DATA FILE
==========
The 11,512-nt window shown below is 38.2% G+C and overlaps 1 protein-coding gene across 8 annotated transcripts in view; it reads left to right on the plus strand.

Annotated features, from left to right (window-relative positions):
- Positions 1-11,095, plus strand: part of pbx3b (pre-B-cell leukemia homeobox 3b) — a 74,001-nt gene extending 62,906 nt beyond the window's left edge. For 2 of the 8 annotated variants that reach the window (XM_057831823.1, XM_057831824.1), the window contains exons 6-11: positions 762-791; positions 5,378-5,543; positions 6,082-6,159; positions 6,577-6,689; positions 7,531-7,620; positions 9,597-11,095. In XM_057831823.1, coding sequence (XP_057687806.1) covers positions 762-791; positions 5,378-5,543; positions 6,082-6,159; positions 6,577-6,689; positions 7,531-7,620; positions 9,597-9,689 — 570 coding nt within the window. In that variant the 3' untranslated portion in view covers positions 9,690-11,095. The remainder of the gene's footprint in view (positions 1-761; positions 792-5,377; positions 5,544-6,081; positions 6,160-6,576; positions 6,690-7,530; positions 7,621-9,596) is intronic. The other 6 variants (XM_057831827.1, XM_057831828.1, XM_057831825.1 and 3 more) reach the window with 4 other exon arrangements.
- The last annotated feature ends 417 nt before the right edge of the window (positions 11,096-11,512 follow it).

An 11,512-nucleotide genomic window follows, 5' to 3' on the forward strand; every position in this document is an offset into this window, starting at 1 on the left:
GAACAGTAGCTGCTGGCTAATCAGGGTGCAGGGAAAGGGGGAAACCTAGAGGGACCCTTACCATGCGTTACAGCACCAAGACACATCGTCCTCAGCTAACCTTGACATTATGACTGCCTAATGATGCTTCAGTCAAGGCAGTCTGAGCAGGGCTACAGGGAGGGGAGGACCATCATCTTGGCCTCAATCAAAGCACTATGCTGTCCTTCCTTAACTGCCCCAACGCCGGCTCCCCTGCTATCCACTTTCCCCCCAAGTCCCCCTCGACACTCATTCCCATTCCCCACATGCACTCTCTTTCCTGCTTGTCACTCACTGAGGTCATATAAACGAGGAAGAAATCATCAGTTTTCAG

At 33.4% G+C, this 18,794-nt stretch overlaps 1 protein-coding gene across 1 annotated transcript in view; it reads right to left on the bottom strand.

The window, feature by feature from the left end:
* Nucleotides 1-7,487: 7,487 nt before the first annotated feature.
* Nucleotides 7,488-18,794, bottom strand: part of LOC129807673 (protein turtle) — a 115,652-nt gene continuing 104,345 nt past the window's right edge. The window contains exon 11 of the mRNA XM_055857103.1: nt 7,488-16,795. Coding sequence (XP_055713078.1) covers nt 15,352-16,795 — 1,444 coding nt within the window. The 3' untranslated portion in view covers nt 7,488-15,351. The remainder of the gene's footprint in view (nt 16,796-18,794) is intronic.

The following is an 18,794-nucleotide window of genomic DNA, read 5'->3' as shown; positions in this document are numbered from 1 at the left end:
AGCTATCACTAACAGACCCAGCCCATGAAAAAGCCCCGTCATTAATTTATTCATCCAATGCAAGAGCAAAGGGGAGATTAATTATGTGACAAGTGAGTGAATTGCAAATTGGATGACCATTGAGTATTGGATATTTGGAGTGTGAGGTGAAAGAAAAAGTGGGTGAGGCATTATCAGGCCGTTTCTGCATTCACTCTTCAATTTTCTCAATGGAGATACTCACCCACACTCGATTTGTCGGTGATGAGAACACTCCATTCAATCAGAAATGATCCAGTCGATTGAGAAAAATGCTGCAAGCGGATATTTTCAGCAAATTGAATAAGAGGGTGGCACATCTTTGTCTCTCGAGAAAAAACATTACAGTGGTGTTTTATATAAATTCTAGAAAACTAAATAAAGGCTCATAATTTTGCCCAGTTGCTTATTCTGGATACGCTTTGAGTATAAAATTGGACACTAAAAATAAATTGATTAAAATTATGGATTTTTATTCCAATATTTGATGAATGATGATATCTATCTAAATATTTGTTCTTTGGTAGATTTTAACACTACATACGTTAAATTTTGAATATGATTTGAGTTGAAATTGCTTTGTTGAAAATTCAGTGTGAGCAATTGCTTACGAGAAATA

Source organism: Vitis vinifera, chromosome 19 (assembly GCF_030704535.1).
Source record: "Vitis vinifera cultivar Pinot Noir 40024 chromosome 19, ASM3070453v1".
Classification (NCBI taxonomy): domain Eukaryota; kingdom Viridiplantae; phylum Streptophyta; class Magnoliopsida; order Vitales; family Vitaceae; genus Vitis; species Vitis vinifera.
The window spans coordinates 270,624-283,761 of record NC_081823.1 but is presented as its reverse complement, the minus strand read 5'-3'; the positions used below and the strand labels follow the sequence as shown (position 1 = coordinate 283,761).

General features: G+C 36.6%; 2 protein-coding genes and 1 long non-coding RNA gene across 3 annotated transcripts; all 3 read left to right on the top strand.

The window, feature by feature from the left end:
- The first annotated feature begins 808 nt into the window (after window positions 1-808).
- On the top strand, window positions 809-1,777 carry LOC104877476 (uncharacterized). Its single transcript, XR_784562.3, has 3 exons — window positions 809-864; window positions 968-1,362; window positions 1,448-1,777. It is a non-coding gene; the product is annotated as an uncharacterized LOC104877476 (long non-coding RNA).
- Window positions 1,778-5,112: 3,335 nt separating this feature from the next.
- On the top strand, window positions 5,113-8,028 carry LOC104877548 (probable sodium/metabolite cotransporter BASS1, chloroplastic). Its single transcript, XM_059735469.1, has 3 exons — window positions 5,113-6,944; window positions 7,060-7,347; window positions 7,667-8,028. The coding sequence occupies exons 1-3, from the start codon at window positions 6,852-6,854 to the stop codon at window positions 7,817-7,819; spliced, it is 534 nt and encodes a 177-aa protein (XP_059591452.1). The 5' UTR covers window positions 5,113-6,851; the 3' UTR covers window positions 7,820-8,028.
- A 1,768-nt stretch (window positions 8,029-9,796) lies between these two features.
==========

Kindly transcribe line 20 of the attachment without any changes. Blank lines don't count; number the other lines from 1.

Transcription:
- On the top strand, window positions 809-1,777 carry LOC104877476 (uncharacterized). Its single transcript, XR_784562.3, has 3 exons — window positions 809-864; window positions 968-1,362; window positions 1,448-1,777. It is a non-coding gene; the product is annotated as an uncharacterized LOC104877476 (long non-coding RNA).